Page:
This history sheds new light on Egypt’s involvement in World War I by telling the story of the Egyptian Labor Corps and how the treatment of these primarily rural workers influenced the 1919 Egyptian Revolution.
During World War I, the British Empire enlisted half a million young men, predominantly from the countryside of Egypt, in the Egyptian Labor Corps (ELC) and put them to work handling military logistics in Europe and the Middle East. British authorities reneged on their promise not to draw Egyptians into the war, and, as Kyle Anderson shows, the ELC was seen by many in Egypt as a form of slavery. The Egyptian Labor Corps tells the forgotten story of these young men, culminating in the essential part they came to play in the 1919 Egyptian Revolution.
Combining sources from archives in four countries, Anderson explores Britain’s role in Egypt during this period and how the ELC came to be, as well as the experiences and hardships these men endured. As he examines the ways they coped—through music, theater, drugs, religion, strikes, and mutiny—he illustrates how Egyptian nationalists, seeing their countrymen in a state akin to slavery, began to grasp that they had been racialized as “people of color.” Documenting the history of the ELC and its work during the First World War, The Egyptian Labor Corps also provides a fascinating reinterpretation of the 1919 revolution through the lens of critical race theory.
“In this creatively researched, innovatively argued book, Kyle Anderson makes a signal contribution to the histories of the First World War, colonialism, race, and the development of modern nationalism. In the best tradition of the “global turn” in contemporary First World War studies, The Egyptian Labor Corps compels a truly worldwide perspective and forces a reckoning with the complexities of diverse lived experiences, while situating these experiences in the broadest contexts of some of the most important events in twentieth-century Egypt, the Middle East, Europe, and the world. Readers will come away from this groundbreaking study with a firm conviction that race, space, and place are as integral to understanding this period as soldiers, battles, and war.”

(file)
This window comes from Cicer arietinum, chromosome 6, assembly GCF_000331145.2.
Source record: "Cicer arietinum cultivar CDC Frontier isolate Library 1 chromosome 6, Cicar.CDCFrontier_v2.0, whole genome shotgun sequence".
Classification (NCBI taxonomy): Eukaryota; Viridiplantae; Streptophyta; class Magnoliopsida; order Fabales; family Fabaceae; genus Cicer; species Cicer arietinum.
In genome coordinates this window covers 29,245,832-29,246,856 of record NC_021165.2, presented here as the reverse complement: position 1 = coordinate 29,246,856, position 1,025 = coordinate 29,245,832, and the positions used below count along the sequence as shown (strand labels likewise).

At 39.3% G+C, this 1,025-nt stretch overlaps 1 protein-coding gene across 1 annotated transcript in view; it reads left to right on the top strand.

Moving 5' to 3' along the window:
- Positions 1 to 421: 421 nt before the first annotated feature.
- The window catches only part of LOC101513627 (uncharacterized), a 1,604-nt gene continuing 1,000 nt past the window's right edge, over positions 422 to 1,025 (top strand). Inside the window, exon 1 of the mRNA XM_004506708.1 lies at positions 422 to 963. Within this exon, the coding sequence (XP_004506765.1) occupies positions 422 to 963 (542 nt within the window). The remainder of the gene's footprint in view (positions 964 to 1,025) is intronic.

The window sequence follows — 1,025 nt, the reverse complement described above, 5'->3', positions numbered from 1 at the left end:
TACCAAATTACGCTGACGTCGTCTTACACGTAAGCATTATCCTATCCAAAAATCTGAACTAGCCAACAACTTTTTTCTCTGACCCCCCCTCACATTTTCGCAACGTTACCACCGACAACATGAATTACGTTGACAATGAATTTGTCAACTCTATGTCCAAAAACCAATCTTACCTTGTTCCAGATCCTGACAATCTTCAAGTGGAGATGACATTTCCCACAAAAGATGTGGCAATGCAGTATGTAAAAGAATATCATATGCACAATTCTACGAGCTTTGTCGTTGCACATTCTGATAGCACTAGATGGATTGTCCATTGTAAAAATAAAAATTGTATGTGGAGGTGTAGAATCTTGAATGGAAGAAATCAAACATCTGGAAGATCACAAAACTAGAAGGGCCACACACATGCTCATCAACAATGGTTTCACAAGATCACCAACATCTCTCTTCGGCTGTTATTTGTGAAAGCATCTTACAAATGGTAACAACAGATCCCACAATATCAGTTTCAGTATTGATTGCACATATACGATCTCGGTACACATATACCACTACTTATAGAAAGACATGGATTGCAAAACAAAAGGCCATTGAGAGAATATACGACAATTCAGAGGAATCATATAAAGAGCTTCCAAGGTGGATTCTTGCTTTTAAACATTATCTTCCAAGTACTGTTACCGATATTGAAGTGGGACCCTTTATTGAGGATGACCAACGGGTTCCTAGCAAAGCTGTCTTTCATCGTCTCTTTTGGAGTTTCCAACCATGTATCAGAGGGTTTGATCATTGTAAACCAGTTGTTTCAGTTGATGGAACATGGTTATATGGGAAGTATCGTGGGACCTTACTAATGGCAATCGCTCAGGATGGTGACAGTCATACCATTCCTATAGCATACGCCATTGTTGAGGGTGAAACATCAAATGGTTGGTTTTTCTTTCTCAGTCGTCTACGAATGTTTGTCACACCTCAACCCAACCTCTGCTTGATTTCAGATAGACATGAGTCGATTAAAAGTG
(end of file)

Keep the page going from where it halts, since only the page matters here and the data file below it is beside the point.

Richard S. Fogarty, author of Race and War in France: Colonial Subjects in the French Army, 1914-1918
“The Egyptian Labor Corps is a deeply researched, carefully crafted, riveting history of the forgotten role of a vast army of Egyptian workers in the victorious campaigns of the Allied Powers in the First World War. Kyle Anderson upends what we thought we knew about the war, Egypt’s 1919 revolution, nationalism, and the lived experience of racism in a key part of Great Britain’s Middle Eastern empire.”
Robert Vitalis, author of Oilcraft: The Myths of Scarcity and Security that Haunt U.S. Energy Policy